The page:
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The first thing we need to do is to insert the index into our document. To do this, in the Reference Tab, in the Index group, click on Insert Index.

You will then see the image to the right appear. This allows you to customize how your Index is presented. There are many different formats that you can choose from, so you won’t need any editing.

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Once you have chosen your format, just click Ok. Your index will be created but you will find that there are no entries. To add entries to your document, in the Reference Tab, Index Group, click on Mark Entry.

From here, all you have to do is highlight the word that you want to appear in your index, and then just click on Mark. Microsoft Word does the rest, and if there are duplicate words that you select, it will give the word the correct page numbers in the index. Once you have gone through your finished report from top to bottom, your index should be complete. Remember to update the Index table when you are done by right clicking on the Index table and selecting Update Field.

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5.2 Creating Bibliographies

Not only with report writing, but writing essays as well, referencing and using Bibliographies are much needed. You may find it hard to remember if the publisher goes before or after the page number, but Microsoft Word makes creating Bibliographies very easy to use. The other good thing is that you can easily reference the sources through your document.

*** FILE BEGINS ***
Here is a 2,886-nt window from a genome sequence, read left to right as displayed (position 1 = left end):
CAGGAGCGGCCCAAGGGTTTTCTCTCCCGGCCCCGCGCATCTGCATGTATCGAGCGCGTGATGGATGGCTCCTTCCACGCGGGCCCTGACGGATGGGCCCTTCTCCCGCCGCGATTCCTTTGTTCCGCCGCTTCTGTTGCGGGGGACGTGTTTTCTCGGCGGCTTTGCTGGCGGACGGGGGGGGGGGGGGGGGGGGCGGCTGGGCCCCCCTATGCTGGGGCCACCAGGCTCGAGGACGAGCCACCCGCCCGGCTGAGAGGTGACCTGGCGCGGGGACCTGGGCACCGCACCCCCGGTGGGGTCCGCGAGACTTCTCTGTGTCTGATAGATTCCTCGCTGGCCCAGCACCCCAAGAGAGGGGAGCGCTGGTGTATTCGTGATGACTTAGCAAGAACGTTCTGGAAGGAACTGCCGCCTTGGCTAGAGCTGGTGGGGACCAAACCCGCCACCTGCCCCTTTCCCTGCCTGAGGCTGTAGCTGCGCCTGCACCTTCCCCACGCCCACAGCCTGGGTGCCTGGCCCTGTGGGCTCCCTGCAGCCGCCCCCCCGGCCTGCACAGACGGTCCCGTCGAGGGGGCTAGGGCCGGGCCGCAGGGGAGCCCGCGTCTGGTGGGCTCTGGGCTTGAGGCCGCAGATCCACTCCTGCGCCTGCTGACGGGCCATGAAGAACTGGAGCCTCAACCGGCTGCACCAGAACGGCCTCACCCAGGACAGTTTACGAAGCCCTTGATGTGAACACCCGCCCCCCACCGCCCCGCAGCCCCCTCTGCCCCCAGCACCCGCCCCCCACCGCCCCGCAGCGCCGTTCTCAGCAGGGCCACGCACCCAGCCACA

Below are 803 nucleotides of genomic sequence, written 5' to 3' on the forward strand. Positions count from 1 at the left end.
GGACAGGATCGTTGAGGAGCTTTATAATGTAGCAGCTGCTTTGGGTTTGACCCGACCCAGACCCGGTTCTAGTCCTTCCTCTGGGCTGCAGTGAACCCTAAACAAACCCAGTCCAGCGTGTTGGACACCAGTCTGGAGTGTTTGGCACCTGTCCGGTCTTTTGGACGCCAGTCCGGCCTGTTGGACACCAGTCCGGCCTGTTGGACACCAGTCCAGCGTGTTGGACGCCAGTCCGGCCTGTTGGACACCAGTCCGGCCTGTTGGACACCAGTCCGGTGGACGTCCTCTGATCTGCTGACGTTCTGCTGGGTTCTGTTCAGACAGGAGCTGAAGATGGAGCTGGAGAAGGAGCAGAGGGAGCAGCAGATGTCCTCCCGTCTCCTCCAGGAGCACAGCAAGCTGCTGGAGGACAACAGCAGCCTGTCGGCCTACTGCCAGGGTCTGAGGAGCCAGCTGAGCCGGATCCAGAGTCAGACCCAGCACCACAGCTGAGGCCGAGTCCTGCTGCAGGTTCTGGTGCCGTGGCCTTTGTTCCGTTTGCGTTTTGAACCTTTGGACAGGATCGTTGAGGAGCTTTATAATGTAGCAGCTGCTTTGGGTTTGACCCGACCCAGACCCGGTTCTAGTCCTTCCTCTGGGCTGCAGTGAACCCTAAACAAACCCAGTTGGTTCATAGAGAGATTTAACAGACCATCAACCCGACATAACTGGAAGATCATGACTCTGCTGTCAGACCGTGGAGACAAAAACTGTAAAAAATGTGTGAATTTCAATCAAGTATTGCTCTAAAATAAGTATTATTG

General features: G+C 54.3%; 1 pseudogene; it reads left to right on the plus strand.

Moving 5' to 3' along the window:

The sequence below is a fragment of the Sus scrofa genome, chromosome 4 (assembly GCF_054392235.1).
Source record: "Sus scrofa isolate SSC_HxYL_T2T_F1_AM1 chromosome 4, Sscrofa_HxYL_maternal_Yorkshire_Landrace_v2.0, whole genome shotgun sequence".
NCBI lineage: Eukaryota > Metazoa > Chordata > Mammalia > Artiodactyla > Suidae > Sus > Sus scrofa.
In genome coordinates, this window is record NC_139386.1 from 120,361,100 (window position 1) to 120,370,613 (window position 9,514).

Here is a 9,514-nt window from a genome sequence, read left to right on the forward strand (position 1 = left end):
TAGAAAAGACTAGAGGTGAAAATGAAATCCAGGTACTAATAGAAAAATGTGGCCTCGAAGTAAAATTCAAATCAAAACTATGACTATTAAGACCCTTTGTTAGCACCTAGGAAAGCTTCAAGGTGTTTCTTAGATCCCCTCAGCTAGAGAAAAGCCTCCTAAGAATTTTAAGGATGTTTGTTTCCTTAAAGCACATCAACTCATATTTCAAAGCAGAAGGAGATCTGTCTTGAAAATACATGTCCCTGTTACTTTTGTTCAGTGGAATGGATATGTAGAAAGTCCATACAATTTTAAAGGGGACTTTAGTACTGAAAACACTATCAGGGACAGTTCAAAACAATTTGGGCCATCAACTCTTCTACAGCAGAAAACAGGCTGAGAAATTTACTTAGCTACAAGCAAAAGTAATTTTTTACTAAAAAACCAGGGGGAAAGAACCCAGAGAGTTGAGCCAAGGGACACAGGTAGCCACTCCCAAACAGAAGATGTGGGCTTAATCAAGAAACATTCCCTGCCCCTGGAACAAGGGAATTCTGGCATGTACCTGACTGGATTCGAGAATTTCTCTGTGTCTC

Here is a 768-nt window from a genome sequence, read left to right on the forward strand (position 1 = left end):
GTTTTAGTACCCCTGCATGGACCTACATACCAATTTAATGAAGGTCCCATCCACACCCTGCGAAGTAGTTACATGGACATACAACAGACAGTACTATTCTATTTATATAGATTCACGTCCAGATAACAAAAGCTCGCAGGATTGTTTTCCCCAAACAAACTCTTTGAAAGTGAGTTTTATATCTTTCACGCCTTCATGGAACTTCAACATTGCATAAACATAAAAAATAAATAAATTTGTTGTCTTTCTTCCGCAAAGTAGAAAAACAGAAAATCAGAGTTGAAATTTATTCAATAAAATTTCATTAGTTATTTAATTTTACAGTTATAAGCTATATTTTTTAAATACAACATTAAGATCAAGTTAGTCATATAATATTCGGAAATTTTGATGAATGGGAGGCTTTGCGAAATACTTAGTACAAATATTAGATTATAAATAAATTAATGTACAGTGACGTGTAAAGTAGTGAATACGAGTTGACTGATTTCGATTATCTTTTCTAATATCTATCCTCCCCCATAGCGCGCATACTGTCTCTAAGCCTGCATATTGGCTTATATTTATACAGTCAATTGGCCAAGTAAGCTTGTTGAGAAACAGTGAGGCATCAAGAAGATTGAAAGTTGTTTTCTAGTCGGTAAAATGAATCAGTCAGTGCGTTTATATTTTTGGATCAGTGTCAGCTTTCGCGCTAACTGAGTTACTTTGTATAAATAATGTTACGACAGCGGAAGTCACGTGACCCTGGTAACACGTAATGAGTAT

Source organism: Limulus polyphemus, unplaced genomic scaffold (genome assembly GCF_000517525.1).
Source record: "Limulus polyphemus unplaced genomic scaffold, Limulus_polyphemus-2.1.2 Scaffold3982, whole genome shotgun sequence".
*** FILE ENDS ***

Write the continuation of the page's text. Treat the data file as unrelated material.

When inserting a Bibliography, you must first know what style of Bibliography is required. The standard style is APA, but there are other styles to choose from.

Difficulty: Easy

Button Image:

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Location: Reference Tab, Citations & Bibliography Group

First of all, we will start off creating a bibliography and add it to our document. To do this, in the Reference Tab, under Citation & Bibliography, click in Bibliography and select one of the two built in Bibliography options.

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Now that the Bibliography is inserted into the document, we now have to add our sources to the document. To do this, simply click on Manager Sources as you can see in the image above.

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The left hand side shows all the entries you have added into Word, while the right hand side shows you want the sources that are in your current document and will appear in the Bibliography. To add a new reference, click on new, choose your type of source and fill out the required fields. Once you have populated your current list, on the Bibliography field in the document, right click and choose Update Field. The new entries will now appear.

If writing an essay and you need to source a practically reference to a source that you have entered into your Bibliography, just select Insert Citation which can be found in the image overleaf and select the source that you need to use.